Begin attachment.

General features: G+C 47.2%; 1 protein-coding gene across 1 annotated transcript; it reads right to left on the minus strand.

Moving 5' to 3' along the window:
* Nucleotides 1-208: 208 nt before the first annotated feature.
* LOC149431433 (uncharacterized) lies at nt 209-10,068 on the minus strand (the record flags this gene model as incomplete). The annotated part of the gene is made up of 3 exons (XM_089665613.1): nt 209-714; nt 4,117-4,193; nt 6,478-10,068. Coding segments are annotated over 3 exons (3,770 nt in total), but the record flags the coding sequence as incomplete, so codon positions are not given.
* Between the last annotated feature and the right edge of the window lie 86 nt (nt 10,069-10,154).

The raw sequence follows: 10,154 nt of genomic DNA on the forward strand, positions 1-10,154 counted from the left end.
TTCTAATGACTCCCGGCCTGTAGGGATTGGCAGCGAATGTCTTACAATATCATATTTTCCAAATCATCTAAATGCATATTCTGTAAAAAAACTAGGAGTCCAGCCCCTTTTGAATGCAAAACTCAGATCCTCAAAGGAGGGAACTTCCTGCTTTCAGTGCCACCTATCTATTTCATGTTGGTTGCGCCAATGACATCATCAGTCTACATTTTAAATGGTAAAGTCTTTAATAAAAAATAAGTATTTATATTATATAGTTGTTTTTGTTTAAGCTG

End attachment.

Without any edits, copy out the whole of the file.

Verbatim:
General features: G+C 47.2%; 1 protein-coding gene across 1 annotated transcript; it reads right to left on the minus strand.

Moving 5' to 3' along the window:
* Nucleotides 1-208: 208 nt before the first annotated feature.
* LOC149431433 (uncharacterized) lies at nt 209-10,068 on the minus strand (the record flags this gene model as incomplete). The annotated part of the gene is made up of 3 exons (XM_089665613.1): nt 209-714; nt 4,117-4,193; nt 6,478-10,068. Coding segments are annotated over 3 exons (3,770 nt in total), but the record flags the coding sequence as incomplete, so codon positions are not given.
* Between the last annotated feature and the right edge of the window lie 86 nt (nt 10,069-10,154).

The raw sequence follows: 10,154 nt of genomic DNA on the forward strand, positions 1-10,154 counted from the left end.
TTCTAATGACTCCCGGCCTGTAGGGATTGGCAGCGAATGTCTTACAATATCATATTTTCCAAATCATCTAAATGCATATTCTGTAAAAAAACTAGGAGTCCAGCCCCTTTTGAATGCAAAACTCAGATCCTCAAAGGAGGGAACTTCCTGCTTTCAGTGCCACCTATCTATTTCATGTTGGTTGCGCCAATGACATCATCAGTCTACATTTTAAATGGTAAAGTCTTTAATAAAAAATAAGTATTTATATTATATAGTTGTTTTTGTTTAAGCTG